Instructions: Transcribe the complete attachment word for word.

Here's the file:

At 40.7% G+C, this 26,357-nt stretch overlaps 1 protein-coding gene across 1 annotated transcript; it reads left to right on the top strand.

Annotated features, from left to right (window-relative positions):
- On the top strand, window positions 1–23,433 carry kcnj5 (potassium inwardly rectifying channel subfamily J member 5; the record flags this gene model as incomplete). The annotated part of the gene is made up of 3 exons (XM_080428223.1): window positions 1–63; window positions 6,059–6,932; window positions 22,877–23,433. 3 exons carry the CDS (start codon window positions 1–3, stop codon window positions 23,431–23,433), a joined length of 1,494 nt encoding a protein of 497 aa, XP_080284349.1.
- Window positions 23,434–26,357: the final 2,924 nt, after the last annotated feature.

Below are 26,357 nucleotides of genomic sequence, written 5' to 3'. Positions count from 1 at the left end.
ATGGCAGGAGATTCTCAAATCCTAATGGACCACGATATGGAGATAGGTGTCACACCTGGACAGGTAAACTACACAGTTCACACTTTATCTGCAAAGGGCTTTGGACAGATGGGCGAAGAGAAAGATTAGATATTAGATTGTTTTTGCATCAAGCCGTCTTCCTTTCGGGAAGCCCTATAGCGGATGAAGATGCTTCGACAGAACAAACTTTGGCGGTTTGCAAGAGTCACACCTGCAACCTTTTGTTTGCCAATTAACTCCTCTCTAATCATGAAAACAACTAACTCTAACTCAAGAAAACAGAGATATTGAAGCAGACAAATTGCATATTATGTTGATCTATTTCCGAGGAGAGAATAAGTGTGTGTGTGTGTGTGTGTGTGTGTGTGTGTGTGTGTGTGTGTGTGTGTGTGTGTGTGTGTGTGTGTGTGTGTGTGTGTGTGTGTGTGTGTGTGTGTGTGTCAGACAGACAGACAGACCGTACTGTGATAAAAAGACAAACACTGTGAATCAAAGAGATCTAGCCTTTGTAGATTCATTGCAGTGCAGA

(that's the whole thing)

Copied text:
At 40.7% G+C, this 26,357-nt stretch overlaps 1 protein-coding gene across 1 annotated transcript; it reads left to right on the top strand.

Annotated features, from left to right (window-relative positions):
- On the top strand, window positions 1–23,433 carry kcnj5 (potassium inwardly rectifying channel subfamily J member 5; the record flags this gene model as incomplete). The annotated part of the gene is made up of 3 exons (XM_080428223.1): window positions 1–63; window positions 6,059–6,932; window positions 22,877–23,433. 3 exons carry the CDS (start codon window positions 1–3, stop codon window positions 23,431–23,433), a joined length of 1,494 nt encoding a protein of 497 aa, XP_080284349.1.
- Window positions 23,434–26,357: the final 2,924 nt, after the last annotated feature.

Below are 26,357 nucleotides of genomic sequence, written 5' to 3'. Positions count from 1 at the left end.
ATGGCAGGAGATTCTCAAATCCTAATGGACCACGATATGGAGATAGGTGTCACACCTGGACAGGTAAACTACACAGTTCACACTTTATCTGCAAAGGGCTTTGGACAGATGGGCGAAGAGAAAGATTAGATATTAGATTGTTTTTGCATCAAGCCGTCTTCCTTTCGGGAAGCCCTATAGCGGATGAAGATGCTTCGACAGAACAAACTTTGGCGGTTTGCAAGAGTCACACCTGCAACCTTTTGTTTGCCAATTAACTCCTCTCTAATCATGAAAACAACTAACTCTAACTCAAGAAAACAGAGATATTGAAGCAGACAAATTGCATATTATGTTGATCTATTTCCGAGGAGAGAATAAGTGTGTGTGTGTGTGTGTGTGTGTGTGTGTGTGTGTGTGTGTGTGTGTGTGTGTGTGTGTGTGTGTGTGTGTGTGTGTGTGTGTGTGTGTGTGTGTGTGTGTCAGACAGACAGACAGACCGTACTGTGATAAAAAGACAAACACTGTGAATCAAAGAGATCTAGCCTTTGTAGATTCATTGCAGTGCAGA